Cordoba was a nice place to spend the day but we were itching to see Mendoza after hearing so much about it so we boarded yet another night bus and arrived in the most wonderful city I've seen yet! Yes, there have been many that we've fallen in love with but Mendoza takes the cake thus far. The climate this time of year is hot yet dry, sunny yet the tree-lined streets provide the most comforting shade, local wine is for sale on every corner, the people are friendly, restaurants and cafés line the streets offering more than the usual fare, and most of all, this area has every activity to offer. We truly believe this is paradise. We're constantly discussing what everyone would think of it here and just how much we're going to promote all of you to travel to Mendoza some day. All right, all right...I'll save more Mendoza details (and many pics) for next time.

(oh! And don't forget to write us or comment on our blog because we love to know that we are still connected to the outside world and we love to read what you little scamps have to say!)

Thursday, January 19, 2006

Bob Esponja

I know how you blog readers get, nervous as the computer fires up, sweaty at the sound of the modem connecting, all the while thinking "What could those little scamps be up to now."
Well here it is:
After spending a few days at an old folks home in Salto, Uruguay, we decided to head up to the Iguazu Falls in Argentina. Along the way we stopped in San Ignacio to pay tribute to our Jesuit roots...

What really happened.

We went to Salto to check out the hot springs or "Thermals" that they have there. We found a quaint little hotel that offered three nights for the price of two, plus, Thermas on the grounds. The grounds of the hotel were nice and leafy, and the air had been a little rainy and cool, so we decided that if we were going to have to sit inside for a couple of days, that we might as well soak our travel weary bones before we did.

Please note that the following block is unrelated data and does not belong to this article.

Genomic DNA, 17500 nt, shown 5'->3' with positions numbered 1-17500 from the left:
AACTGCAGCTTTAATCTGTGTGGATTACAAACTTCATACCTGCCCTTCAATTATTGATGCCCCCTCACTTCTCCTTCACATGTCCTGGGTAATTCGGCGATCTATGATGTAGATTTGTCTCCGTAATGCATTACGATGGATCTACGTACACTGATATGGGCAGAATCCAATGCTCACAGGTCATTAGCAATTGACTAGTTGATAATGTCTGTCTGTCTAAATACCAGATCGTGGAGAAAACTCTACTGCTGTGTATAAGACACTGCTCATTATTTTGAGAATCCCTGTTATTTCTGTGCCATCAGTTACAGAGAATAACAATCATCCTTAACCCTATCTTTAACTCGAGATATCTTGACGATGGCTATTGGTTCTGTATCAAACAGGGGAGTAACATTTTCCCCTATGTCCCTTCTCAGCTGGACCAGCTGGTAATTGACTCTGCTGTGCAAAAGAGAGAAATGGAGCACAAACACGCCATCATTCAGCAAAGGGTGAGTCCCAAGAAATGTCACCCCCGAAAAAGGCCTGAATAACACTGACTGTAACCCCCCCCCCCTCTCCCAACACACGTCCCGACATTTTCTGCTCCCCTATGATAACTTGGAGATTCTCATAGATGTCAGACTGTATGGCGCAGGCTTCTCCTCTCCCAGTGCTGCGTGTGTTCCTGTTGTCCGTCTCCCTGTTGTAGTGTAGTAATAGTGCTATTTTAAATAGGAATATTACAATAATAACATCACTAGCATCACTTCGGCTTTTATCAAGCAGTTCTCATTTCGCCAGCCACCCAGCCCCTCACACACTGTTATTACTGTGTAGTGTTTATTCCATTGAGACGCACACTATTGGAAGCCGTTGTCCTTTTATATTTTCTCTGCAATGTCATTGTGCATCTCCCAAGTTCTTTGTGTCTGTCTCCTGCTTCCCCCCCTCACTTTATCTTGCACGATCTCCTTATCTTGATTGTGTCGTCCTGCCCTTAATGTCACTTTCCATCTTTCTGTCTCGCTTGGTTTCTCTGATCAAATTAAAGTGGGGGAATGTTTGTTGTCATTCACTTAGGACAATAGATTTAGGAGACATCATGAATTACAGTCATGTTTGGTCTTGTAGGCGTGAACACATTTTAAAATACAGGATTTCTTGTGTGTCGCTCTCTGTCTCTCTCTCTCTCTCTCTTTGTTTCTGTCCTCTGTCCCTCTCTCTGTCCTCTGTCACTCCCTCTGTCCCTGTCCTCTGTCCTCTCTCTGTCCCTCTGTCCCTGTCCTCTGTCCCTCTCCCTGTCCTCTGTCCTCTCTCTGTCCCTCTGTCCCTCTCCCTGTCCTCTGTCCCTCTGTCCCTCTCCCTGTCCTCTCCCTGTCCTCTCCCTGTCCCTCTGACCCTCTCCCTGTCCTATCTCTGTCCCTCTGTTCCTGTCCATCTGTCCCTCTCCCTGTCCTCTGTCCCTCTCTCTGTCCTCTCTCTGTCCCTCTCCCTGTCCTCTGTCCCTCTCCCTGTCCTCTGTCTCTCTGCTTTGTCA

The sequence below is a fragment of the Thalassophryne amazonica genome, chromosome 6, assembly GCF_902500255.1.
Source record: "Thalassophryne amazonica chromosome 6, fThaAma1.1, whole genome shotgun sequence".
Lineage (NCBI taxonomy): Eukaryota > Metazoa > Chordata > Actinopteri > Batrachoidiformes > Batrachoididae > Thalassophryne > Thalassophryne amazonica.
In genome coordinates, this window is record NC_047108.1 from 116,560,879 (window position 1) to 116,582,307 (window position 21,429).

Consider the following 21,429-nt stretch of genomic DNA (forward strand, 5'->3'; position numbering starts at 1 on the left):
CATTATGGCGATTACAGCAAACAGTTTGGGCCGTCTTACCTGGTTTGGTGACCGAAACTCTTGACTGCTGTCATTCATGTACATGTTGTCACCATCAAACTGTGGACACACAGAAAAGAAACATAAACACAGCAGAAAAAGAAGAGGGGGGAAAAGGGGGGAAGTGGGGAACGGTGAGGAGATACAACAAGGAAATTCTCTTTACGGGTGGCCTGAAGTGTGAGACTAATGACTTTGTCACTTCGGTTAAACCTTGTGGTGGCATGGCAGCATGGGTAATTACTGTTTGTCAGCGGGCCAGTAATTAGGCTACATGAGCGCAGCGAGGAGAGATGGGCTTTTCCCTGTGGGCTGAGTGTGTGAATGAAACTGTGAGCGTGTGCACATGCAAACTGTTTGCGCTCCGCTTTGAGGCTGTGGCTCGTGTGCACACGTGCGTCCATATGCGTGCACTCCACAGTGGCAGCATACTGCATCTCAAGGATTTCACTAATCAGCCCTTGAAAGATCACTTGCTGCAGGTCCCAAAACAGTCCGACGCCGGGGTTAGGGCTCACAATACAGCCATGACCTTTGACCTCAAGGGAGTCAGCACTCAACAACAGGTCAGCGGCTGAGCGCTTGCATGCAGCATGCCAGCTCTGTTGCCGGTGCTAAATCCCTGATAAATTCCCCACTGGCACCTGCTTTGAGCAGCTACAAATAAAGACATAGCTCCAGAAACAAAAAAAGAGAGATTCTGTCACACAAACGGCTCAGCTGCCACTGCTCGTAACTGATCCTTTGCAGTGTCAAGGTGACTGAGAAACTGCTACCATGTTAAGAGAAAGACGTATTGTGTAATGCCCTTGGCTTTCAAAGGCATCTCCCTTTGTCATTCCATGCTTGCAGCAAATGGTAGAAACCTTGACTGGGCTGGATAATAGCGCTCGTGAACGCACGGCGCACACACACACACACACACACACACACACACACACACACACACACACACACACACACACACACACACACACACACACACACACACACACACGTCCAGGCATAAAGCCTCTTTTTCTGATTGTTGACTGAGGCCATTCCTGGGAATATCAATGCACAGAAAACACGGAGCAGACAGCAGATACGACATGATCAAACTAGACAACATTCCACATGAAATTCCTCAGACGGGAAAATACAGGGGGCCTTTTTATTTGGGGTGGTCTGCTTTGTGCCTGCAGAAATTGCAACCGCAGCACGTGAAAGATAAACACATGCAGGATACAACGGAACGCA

We noticed that a little something was up when we checked in, they said that the rooms weren´t ready yet, but they would be in about an hour, and we could change and hang out by the hot springs. The "hot springs" as they are called, are actually pools, similar to the ones that you may find in your average american town´s municipal parks system. Only these were hot. Real hot. This didn´t bother us that much, I mean, hot springs are hot springs right?

Well, after about three hours we got a room, a very nice one in fact. But, as we hit the showers there, it started to dawn on us. This place is using the hot springs as their water source, and considering the fact that the weather had, in the past three hours gone from about 55 degrees to about 98 degrees, this place might now be that "cool" after all.

Then we realized that the clientele of the hotel were all either in their mid to upper 70´s or about 13 years old. Don´t get me wrong, there is absolutely nothing wrong with those respective ages, but when it comes to finding interesting and exciting things to do, we´re stuck with either Gin Rummy or "Bob Esponja" (as Spongebob Square Pants is known here.) We went with Gin Rummy and loads of freezer chilled Patricia- the local beer, running about 32 pesos for a 1 Liter bottle, that´s about US $1.50.